Published on August 8, 2022

When classroom sessions and assignments wear them out and human interactions do little to quell that gnawing sense of loneliness, it is the four-legged furry creatures that offer emotiona l succour to students at premier institutes. No surprise then that caring for these selfless creatures is top priority for students who go all out to return the love they receive in abundance. Recen tly, the students of MICA gathered for a small ‘fenilitation’ -a naming ceremony – of a kitten.
The students had to choose from names like Yuki, Simba, Nibbles, Rajaram, Miffy, Mango and Zulu and others. But Popcorn gathered the maximum number of votes, and the kitten finally got a name.
Aditi Rughani, a member of The Beagle Band at MICA, formed to take care of the dogs and cats on the campus, is coparenting the kitten with her roommate Shireen.
“Three weeks ago, we found the kitten in a weak state. But today it has grown into a healthy munchkin. We handle its groomi ng, feeding, litter training and vet visits. Amid classes, assignments, and hectic B-school life, we have found our little bundle of joy that we cherish to the core,” she says. For many resi- educa tional campuses, animals are as much a part of student life as exams. In several institutes, formal bodies exist for pet care so that the animals are provided for even when the colleges are closed for vacation whereas in the others, these bodies function anonymously.
A senior official of a pre- mier institute said that not all students or faculties like strays. “The dogs and cats are often seen as a nuisance, especially when they get violent, bite someone or chew on the rugs and furniture. But eventually we recognize that the animals provide a sort of solace to students who have left their homes in pursuit of a career,” said the official. “So, we ensure that all the strays on the campus premises are properly vaccinated and students made aware of the safety protocols. ”
For some students, caring for the animals is an extension of their love for their pets back home. Anchit, a postgraduate student of photography design at NID, said that she has two dogs at home. “Here in my hostel, a dog is a constant companion. The canine never makes me miss my pets. That is the bond we share,” she said. “While it is not always possible to pro vide dog food, I usually buy sugarless biscuits for the dogs on campus. ”
GNLU campus has about eight dogs and three cats, says Anushka Bhatt, a BBA-LLB integrated course student. “One of the cats here has just delivered four kittens. So, we are busy tending to them right now,” she said. “I met them on the first day here and they are special to me and members of Paws of GNLU group. We are not allowed pets back home for many r easons. But here, pets are our collective responsibility and we ensure that they get vaccinated in time. ”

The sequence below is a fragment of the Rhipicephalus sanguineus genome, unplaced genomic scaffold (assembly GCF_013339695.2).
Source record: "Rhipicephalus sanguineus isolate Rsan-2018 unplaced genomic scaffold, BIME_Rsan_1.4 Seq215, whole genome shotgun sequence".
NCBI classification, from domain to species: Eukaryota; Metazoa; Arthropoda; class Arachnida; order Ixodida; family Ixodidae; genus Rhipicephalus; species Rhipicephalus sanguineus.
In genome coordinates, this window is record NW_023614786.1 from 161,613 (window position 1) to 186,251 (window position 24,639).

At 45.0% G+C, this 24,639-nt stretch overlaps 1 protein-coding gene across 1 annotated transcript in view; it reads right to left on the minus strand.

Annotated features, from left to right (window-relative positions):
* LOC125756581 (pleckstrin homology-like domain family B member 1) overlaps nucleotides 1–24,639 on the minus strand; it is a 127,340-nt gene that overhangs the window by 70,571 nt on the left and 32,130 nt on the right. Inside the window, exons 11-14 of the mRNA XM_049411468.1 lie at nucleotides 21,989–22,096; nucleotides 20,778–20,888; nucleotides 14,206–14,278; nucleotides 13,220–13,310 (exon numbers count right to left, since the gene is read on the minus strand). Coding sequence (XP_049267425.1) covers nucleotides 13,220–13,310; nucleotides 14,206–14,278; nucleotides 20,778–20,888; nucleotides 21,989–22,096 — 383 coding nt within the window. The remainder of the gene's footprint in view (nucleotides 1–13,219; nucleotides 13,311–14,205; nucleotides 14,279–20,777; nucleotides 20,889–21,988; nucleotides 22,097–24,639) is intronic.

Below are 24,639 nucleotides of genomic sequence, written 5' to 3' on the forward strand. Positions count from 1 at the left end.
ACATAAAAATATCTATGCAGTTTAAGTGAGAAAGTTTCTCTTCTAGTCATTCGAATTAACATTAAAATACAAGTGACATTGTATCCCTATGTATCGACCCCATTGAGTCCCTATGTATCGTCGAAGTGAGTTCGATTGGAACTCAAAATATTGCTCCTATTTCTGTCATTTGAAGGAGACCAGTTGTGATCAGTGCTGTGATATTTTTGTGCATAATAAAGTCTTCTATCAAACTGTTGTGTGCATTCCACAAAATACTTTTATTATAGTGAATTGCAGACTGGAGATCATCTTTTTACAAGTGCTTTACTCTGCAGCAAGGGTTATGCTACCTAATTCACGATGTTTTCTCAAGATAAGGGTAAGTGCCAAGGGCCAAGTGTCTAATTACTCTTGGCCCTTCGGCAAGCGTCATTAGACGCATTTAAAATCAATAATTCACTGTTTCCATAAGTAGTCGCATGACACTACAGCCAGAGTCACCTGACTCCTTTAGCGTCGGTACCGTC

Dhruven Zala, a PhD student and coordinator for Pawsible at IIM-A, said that he does not have pets at home, but at the campus he has learnt to connect with dogs and ca ts. “It makes us compassionate and caring, and also connects us with the campus in a unique way,” he said.

A kitty for cats and dogs

Finances are not an issue for the clubs with institutes providing small funds, alumni offering donations, and students opting for crowdfunding in case of emergencies. A major portion of the budget allocated goes into buying food for pets as campuses discourage feeding leftovers, keeping their health and hygiene in mind. Other expenses include toys and regular vaccination. During vacations, a staff member takes care of the animals.

How to befriend strays

Pawsible at IIM-A has a ‘how to’ guide to befriend a stray on their Instagram page. They advocate building trust first to ensure that the cat or dog understands that the human means no harm. Volunteers at various campuses said that dog bite cases have reduced as students are made aware of how to befriend the canines.

Kennel, vax for pets

Nilesh Thube, a PhD student and member of Volunteers of Campus Animals (VCA) at IIT-Gn, said that there’s a kennel for the puppies on campus, and vets visit the premises regularly to vaccinate strays. “Spending time with puppies is a stress buster,” he said.

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